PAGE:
Most contractors today exist in a very competitive landscape where margins are tight, and customers are demanding. This leaves them little room for error when executing on projects – otherwise their profits will quickly be eroded, their reputation damaged, and their ability to sustain a healthy, growing company will be severely compromised.
When bidding on projects, companies will naturally bid their price to ensure they make as much profit as they can without risking losing the deal. Once the deal is awarded and the project starts however, most companies fail in the ongoing monitoring of that profit as the project plays out. “The organization that depends upon project profitability for survival can be severely affected by how well the Project Manager maintains the profit originally planned.” So says Janet Moore and Jay Gassaway in their excellent paper on Project Profitability. This is a common challenge since most contractors focus the bulk of their attention on doing good work and making the customer happy. Clearly, few would argue about these being the primary objectives. They should not, however, be at the expense of losing money on the deal. To address this common trade-off, Moore and Gassaway discuss the optimal balance between Quality, Profitability and Customer Satisfaction as the three critical success factors of any project. “Achieving quality and profitability goals without customer satisfaction are not worthy objectives. Clients demand that project managers deliver quality solutions on time and within budget. Dissatisfied clients often lead to overrun projects, little or no profit, and little opportunity for repeat business.”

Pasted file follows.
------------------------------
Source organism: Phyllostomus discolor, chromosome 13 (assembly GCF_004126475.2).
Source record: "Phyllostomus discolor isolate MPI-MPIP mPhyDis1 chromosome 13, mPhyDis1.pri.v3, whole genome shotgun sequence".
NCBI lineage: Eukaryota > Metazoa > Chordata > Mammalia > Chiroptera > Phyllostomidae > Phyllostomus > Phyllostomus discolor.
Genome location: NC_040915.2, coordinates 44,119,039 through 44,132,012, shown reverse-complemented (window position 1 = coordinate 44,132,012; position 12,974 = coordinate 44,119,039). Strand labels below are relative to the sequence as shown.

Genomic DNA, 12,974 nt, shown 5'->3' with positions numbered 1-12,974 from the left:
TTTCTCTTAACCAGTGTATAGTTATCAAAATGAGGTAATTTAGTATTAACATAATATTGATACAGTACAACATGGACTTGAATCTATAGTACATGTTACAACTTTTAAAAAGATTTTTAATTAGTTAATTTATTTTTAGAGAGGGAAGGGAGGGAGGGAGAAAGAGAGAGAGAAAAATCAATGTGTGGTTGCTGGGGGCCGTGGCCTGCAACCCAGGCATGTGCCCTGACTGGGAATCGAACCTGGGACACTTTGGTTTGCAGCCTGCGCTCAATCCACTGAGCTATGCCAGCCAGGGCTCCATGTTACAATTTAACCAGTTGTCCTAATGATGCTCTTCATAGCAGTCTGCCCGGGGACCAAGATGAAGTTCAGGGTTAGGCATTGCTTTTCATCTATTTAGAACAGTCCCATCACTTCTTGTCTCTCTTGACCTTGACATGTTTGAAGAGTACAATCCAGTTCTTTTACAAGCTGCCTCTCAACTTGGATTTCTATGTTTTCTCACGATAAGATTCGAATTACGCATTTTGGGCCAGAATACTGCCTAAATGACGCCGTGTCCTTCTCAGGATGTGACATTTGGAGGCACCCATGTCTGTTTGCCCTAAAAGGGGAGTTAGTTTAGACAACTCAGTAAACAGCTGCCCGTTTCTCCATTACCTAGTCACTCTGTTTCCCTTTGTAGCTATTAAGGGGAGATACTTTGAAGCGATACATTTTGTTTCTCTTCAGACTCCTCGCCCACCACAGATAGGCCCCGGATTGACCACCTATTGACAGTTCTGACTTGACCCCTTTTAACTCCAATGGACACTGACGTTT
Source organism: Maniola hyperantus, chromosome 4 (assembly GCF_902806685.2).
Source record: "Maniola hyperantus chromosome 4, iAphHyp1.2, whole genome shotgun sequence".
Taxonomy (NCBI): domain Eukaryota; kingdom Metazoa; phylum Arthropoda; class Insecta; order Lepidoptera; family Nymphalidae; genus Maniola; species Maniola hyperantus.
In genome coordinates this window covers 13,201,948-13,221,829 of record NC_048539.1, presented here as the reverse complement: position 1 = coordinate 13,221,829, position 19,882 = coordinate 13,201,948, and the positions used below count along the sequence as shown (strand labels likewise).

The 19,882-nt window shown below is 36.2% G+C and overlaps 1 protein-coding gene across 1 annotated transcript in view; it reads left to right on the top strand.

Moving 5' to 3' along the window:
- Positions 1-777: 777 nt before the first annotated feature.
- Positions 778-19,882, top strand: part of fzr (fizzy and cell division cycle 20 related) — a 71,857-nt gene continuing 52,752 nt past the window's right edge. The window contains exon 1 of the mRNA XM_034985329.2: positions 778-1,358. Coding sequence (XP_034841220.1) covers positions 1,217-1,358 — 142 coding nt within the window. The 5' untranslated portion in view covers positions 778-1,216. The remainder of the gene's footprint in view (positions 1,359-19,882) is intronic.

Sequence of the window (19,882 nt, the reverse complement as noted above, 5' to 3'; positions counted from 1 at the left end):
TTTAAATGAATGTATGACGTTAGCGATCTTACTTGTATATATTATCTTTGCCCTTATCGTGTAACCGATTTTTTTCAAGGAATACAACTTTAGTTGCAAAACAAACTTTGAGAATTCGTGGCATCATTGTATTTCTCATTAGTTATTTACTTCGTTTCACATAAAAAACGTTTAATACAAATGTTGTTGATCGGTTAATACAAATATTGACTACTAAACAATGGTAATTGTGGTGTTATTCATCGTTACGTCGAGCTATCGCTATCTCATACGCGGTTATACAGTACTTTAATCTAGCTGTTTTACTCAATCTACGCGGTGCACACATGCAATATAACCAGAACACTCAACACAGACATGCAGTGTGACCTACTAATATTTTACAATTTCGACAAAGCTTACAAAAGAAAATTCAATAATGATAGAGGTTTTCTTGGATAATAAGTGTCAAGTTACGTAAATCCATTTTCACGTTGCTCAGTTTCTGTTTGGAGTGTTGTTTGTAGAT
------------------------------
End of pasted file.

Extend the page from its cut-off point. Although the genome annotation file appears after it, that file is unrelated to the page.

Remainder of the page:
Profit is at the Heart of Why We Do This
Most contractors will tell you that they are very good at what they do. They have the experience, skills and talent to execute with precision and truly deliver results for their customers. What they’re not always as good at, is maintaining focus on the business side of the project – meaning, keeping things profitable. Yet, despite their high-quality work, profitability is unmistakably at the heart of why they’re in business.
There are several major factors that can get in the way of profitability if not managed carefully. Things such as: Change Orders, Schedule adherence, Material Delays, access to reliable labor pool and a reliance on subs & trades, to name a few. These are examples of typical things that are known and expected, and most contractors have processes in place to deal with them, and manage their impact through contingency, change orders, etc. For a contractor to stay in business, they absolutely must have a solid grip on these common snags or they’re clearly going to fail. “Proper financial management of a project,” assert Moore and Gassaway, “is critical to an organization’s stability.”
It’s Overhead that Kills Profit